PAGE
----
'Ray Donovan': Can It Finally Make Liev Schreiber a Household Name?
"You don't talk a lot. I like that."
That's how Ray Donovan, the titular character of the muddled new Showtime drama which debuted on Sunday night, is praised for his quiet, but powerful demeanor. Ray is the strong, silent type: a stoic family man with a haunted past, a troubled future, and a questionable set of morals. Sound familiar? That's because a Ray Donovan by any other name is a Tony Soprano, a Walter White, or a Don Draper.
The only difference is that Tony, Walter, and Don not only set the bar for the strong, silent, and seriously fucked up anti-hero alpha male that's dominated the cable drama landscape over the past few years, but they felt like the real deal. Ray Donovan feels like the glossy Hollywood carbon copy.
Ray is a Hollywood "fixer" whose clients' problems (covering up accidental deaths, covering up homosexual rumors, among others) seem like a drop in the bucket compared to his. Ray, along with his brothers (who are suffering from the trauma in their own ways), was molested by a priest as a child; his father (a scenery-chewing, awards-friendly Jon Voight) with whom he has a troubled relationship is a hardened criminal who put a bullet in the head of said priest; his sister committed suicide at a young age; and he's currently emerged in an affair (presumably, not his first, judging by the reaction of his exhausted wife) with an actress who is currently being stalked by a creep and she, in turn, is stalking Ray. And therein lies the show's earliest problem: Ray Donovan has as many abrupt tonal changes and clichés as it does story lines. Well, that and all those distracting Bah-stin accents.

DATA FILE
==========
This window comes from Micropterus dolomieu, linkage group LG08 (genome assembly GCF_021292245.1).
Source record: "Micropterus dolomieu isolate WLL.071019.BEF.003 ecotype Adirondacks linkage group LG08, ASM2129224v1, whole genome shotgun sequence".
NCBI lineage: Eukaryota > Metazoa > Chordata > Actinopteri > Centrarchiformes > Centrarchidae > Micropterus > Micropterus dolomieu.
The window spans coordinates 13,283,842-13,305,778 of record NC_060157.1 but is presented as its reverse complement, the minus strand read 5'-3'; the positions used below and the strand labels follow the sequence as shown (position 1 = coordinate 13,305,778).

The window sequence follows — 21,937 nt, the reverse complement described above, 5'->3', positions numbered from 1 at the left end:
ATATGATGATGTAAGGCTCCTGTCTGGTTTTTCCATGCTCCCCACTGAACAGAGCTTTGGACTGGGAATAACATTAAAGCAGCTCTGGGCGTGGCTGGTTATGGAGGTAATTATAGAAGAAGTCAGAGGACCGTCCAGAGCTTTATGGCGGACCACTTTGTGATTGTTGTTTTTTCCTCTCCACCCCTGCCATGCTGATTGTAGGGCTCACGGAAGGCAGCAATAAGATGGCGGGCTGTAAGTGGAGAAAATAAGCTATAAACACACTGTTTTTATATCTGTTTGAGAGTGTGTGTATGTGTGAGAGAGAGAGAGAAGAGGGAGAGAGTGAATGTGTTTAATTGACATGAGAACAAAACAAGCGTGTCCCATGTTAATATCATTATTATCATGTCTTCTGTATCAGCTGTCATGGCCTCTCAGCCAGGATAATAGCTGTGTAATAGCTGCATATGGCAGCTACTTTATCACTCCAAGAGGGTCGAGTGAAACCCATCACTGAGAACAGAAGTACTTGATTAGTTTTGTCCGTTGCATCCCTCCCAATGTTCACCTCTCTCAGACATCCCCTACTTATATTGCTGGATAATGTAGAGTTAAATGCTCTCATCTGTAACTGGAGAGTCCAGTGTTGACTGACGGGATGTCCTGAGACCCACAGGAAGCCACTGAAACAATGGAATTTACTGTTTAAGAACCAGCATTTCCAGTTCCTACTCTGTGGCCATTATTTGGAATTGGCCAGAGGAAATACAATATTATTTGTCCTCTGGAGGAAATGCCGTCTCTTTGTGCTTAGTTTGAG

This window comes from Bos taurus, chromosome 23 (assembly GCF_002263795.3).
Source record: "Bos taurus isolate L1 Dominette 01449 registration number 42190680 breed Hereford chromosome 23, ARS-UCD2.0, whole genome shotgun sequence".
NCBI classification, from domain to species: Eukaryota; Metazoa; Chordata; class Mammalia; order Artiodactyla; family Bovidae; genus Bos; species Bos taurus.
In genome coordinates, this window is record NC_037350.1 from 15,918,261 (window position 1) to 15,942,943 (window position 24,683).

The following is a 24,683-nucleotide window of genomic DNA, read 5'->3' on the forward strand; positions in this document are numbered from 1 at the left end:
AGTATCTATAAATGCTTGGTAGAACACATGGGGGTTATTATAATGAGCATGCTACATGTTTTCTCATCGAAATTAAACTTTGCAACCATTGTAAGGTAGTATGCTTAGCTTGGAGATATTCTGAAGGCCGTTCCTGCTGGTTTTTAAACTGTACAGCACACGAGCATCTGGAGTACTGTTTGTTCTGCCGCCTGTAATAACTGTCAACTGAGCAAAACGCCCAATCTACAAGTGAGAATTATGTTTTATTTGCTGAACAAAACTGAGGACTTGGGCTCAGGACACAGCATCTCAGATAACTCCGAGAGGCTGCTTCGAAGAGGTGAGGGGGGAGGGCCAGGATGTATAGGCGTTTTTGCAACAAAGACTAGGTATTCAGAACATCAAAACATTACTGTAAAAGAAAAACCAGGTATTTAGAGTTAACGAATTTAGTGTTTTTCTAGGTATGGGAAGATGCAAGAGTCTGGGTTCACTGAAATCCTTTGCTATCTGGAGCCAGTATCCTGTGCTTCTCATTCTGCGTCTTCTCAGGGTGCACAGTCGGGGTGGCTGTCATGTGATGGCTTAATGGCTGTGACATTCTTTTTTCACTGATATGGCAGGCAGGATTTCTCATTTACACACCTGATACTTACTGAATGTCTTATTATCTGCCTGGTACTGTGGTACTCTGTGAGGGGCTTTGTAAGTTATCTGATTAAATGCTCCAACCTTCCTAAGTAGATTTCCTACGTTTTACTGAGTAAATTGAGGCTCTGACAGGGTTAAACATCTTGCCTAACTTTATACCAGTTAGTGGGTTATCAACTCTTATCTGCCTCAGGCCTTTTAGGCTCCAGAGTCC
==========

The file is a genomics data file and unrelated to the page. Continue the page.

That said, none of this is through no fault of leading man Liev Schreiber, who plays the titular Ray, however. In fact, if Ray Donovan turns out to be a hit (which it very likely could and it certainly has potential to be good, it just has to pump the brakes a little bit) Schreiber's name could soon become a household one like Bryan Cranston, Jon Hamm, or the late, great James Gandolfini. In fact, that's reason alone to hope that Ray Donovan gets better to give the actor his due. Schreiber has always been something of an underrated gem, a distinguished character actor who has managed to be positively un-Hollywood, despite being married to one of the most famous women in the biz, Naomi Watts.
Ray Donovan might just be a new name stamped on an old and already-perfect formula, but Liev Schreiber — who has been brilliant as a supporting actor in movies as varied as Goon to Defiance to the Scream saga — may finally earn his place as a household name and leading man. That's the one Hollywood tale this series might make the most worth our time.